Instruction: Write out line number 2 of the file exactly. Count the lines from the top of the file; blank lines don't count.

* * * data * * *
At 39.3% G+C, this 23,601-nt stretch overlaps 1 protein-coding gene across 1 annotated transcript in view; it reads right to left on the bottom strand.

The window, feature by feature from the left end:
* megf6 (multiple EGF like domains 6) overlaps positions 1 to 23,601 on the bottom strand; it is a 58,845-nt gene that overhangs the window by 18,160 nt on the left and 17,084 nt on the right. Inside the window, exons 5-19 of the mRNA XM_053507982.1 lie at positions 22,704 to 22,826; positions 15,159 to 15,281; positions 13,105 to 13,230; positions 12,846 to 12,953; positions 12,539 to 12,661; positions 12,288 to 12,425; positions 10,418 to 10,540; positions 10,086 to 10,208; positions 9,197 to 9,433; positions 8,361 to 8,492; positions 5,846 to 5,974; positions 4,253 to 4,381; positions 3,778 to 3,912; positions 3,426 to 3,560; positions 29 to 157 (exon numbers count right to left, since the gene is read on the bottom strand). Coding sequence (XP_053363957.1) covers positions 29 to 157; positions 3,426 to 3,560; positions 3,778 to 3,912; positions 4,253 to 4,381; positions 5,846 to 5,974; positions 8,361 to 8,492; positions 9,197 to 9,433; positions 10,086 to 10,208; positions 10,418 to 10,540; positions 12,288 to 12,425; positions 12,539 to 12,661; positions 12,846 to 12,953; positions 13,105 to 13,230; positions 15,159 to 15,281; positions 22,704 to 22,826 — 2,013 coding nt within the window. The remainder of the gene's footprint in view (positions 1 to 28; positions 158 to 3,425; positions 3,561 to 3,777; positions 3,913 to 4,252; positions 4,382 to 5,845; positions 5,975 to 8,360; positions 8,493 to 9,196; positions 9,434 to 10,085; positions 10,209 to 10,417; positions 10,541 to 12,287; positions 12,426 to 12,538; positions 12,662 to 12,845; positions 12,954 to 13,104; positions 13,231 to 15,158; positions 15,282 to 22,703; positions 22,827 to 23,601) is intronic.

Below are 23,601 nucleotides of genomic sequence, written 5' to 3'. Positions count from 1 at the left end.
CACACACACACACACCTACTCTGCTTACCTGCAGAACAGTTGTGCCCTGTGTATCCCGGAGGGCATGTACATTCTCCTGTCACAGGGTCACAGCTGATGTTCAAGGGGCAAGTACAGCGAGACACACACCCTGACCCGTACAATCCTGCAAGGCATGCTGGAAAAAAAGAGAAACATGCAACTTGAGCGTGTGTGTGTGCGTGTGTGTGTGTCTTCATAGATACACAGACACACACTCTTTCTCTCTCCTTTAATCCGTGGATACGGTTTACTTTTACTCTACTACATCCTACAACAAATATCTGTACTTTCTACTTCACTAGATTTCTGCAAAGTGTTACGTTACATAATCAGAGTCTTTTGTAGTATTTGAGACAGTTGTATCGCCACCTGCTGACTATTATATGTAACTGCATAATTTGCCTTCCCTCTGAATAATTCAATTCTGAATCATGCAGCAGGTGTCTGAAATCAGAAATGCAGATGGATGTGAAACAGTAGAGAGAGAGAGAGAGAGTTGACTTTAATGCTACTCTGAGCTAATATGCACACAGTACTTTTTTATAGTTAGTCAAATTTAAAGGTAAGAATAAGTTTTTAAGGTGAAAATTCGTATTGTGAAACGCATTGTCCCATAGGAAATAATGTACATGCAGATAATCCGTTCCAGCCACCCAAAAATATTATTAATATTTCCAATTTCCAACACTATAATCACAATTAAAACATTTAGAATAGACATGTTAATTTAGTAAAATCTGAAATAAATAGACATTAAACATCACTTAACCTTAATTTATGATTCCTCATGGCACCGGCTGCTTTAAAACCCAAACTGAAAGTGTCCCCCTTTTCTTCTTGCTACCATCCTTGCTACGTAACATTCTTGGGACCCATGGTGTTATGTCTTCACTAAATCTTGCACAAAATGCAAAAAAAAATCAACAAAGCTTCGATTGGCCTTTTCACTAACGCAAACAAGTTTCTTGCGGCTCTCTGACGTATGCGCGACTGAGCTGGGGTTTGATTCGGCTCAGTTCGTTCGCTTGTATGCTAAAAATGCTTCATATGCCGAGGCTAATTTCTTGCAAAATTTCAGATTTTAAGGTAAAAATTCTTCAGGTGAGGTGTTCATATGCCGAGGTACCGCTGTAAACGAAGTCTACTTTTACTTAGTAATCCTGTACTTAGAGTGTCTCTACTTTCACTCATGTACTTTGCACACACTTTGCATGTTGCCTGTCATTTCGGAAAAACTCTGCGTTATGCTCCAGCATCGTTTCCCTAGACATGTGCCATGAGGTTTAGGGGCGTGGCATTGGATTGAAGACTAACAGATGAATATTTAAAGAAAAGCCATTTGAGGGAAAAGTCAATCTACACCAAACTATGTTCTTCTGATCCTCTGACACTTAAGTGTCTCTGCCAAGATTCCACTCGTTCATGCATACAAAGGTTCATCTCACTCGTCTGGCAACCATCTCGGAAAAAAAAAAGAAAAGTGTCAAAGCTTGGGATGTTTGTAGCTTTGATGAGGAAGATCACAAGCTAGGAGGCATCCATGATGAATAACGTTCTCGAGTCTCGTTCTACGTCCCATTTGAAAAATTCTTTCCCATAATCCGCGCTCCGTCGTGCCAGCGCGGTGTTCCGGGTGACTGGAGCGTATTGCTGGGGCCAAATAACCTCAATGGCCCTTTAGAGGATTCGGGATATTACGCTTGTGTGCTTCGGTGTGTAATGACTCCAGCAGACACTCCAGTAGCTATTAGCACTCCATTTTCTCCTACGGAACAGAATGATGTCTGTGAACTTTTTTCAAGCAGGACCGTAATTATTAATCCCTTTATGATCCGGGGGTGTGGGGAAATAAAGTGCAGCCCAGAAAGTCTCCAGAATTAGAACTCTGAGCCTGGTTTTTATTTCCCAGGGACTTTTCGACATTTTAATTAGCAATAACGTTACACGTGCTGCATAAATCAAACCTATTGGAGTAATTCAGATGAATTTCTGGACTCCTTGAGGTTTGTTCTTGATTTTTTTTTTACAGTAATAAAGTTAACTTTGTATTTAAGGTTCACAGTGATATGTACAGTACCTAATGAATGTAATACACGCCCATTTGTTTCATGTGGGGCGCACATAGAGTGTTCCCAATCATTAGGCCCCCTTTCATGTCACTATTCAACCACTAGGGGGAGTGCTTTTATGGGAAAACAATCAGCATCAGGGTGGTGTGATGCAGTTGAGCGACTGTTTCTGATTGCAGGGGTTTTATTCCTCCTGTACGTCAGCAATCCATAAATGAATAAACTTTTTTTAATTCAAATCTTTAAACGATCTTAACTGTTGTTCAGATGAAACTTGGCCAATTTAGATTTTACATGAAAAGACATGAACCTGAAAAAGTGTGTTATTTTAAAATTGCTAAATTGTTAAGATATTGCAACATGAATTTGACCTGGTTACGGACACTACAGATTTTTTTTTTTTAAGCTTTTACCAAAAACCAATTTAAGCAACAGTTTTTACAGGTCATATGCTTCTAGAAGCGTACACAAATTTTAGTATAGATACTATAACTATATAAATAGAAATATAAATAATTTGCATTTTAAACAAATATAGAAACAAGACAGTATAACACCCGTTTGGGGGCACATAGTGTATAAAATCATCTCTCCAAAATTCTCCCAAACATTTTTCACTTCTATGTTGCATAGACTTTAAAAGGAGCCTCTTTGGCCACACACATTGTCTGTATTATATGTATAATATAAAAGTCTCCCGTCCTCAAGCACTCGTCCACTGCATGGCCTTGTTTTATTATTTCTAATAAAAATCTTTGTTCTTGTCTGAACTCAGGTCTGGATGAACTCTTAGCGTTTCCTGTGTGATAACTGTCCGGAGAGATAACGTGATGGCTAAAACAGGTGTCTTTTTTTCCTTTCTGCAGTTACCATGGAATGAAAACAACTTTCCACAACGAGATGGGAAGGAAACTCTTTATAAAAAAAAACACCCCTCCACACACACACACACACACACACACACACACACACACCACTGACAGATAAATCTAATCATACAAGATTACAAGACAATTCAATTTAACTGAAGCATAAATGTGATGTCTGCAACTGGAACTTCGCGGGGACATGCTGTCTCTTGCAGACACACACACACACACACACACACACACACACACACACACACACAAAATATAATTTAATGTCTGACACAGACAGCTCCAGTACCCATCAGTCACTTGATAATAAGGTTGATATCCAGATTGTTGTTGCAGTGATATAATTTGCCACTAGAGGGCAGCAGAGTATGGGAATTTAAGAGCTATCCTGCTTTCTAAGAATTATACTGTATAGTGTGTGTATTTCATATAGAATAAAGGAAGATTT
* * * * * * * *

The window, feature by feature from the left end: